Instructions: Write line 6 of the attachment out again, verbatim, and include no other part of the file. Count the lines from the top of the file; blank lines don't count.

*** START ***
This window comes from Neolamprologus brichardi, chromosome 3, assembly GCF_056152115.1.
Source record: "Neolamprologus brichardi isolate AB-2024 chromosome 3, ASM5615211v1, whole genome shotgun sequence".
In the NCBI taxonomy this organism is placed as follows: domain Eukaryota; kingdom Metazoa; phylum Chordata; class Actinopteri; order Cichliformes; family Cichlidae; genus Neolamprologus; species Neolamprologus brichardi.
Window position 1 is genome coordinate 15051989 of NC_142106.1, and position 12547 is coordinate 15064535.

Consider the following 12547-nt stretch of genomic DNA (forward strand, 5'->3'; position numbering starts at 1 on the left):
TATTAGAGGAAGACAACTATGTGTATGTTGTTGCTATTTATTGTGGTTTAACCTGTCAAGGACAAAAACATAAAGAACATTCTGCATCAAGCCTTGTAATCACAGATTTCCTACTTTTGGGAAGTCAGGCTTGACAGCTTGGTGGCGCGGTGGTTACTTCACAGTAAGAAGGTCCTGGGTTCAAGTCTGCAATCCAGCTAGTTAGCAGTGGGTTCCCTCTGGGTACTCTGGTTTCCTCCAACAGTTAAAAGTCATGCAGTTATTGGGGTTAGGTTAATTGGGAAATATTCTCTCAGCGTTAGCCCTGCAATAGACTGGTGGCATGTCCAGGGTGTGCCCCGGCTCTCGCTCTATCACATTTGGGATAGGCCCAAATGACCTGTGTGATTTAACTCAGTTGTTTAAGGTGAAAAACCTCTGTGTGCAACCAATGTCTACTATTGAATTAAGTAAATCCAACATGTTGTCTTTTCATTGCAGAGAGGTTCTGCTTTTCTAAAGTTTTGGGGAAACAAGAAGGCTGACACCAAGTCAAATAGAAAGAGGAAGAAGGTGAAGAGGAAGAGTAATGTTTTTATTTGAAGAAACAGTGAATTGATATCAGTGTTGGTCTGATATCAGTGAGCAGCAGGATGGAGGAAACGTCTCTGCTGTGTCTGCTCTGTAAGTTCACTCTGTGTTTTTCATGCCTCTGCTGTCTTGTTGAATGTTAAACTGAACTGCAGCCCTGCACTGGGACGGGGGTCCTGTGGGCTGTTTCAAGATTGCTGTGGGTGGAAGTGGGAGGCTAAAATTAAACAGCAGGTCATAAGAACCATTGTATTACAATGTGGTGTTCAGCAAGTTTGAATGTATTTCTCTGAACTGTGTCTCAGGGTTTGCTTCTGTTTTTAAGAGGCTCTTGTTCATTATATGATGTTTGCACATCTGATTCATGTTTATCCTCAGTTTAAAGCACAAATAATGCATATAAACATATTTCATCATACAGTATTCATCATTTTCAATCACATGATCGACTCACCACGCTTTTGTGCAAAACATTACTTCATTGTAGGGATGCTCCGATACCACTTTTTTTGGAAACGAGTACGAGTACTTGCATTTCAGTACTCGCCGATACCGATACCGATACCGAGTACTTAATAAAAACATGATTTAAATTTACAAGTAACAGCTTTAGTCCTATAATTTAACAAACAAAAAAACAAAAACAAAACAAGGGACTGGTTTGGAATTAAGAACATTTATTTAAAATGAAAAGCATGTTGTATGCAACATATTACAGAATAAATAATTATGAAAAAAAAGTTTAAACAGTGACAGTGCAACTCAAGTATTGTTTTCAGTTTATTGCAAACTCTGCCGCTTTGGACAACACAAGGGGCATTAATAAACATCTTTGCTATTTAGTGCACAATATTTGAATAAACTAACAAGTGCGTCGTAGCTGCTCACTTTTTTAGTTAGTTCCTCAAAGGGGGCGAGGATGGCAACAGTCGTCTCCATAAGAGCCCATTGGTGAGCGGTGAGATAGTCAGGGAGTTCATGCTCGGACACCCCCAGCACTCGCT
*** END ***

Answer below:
TATTAGAGGAAGACAACTATGTGTATGTTGTTGCTATTTATTGTGGTTTAACCTGTCAAGGACAAAAACATAAAGAACATTCTGCATCAAGCCTTGTAATCACAGATTTCCTACTTTTGGGAAGTCAGGCTTGACAGCTTGGTGGCGCGGTGGTTACTTCACAGTAAGAAGGTCCTGGGTTCAAGTCTGCAATCCAGCTAGTTAGCAGTGGGTTCCCTCTGGGTACTCTGGTTTCCTCCAACAGTTAAAAGTCATGCAGTTATTGGGGTTAGGTTAATTGGGAAATATTCTCTCAGCGTTAGCCCTGCAATAGACTGGTGGCATGTCCAGGGTGTGCCCCGGCTCTCGCTCTATCACATTTGGGATAGGCCCAAATGACCTGTGTGATTTAACTCAGTTGTTTAAGGTGAAAAACCTCTGTGTGCAACCAATGTCTACTATTGAATTAAGTAAATCCAACATGTTGTCTTTTCATTGCAGAGAGGTTCTGCTTTTCTAAAGTTTTGGGGAAACAAGAAGGCTGACACCAAGTCAAATAGAAAGAGGAAGAAGGTGAAGAGGAAGAGTAATGTTTTTATTTGAAGAAACAGTGAATTGATATCAGTGTTGGTCTGATATCAGTGAGCAGCAGGATGGAGGAAACGTCTCTGCTGTGTCTGCTCTGTAAGTTCACTCTGTGTTTTTCATGCCTCTGCTGTCTTGTTGAATGTTAAACTGAACTGCAGCCCTGCACTGGGACGGGGGTCCTGTGGGCTGTTTCAAGATTGCTGTGGGTGGAAGTGGGAGGCTAAAATTAAACAGCAGGTCATAAGAACCATTGTATTACAATGTGGTGTTCAGCAAGTTTGAATGTATTTCTCTGAACTGTGTCTCAGGGTTTGCTTCTGTTTTTAAGAGGCTCTTGTTCATTATATGATGTTTGCACATCTGATTCATGTTTATCCTCAGTTTAAAGCACAAATAATGCATATAAACATATTTCATCATACAGTATTCATCATTTTCAATCACATGATCGACTCACCACGCTTTTGTGCAAAACATTACTTCATTGTAGGGATGCTCCGATACCACTTTTTTTGGAAACGAGTACGAGTACTTGCATTTCAGTACTCGCCGATACCGATACCGATACCGAGTACTTAATAAAAACATGATTTAAATTTACAAGTAACAGCTTTAGTCCTATAATTTAACAAACAAAAAAACAAAAACAAAACAAGGGACTGGTTTGGAATTAAGAACATTTATTTAAAATGAAAAGCATGTTGTATGCAACATATTACAGAATAAATAATTATGAAAAAAAAGTTTAAACAGTGACAGTGCAACTCAAGTATTGTTTTCAGTTTATTGCAAACTCTGCCGCTTTGGACAACACAAGGGGCATTAATAAACATCTTTGCTATTTAGTGCACAATATTTGAATAAACTAACAAGTGCGTCGTAGCTGCTCACTTTTTTAGTTAGTTCCTCAAAGGGGGCGAGGATGGCAACAGTCGTCTCCATAAGAGCCCATTGGTGAGCGGTGAGATAGTCAGGGAGTTCATGCTCGGACACCCCCAGCACTCGCT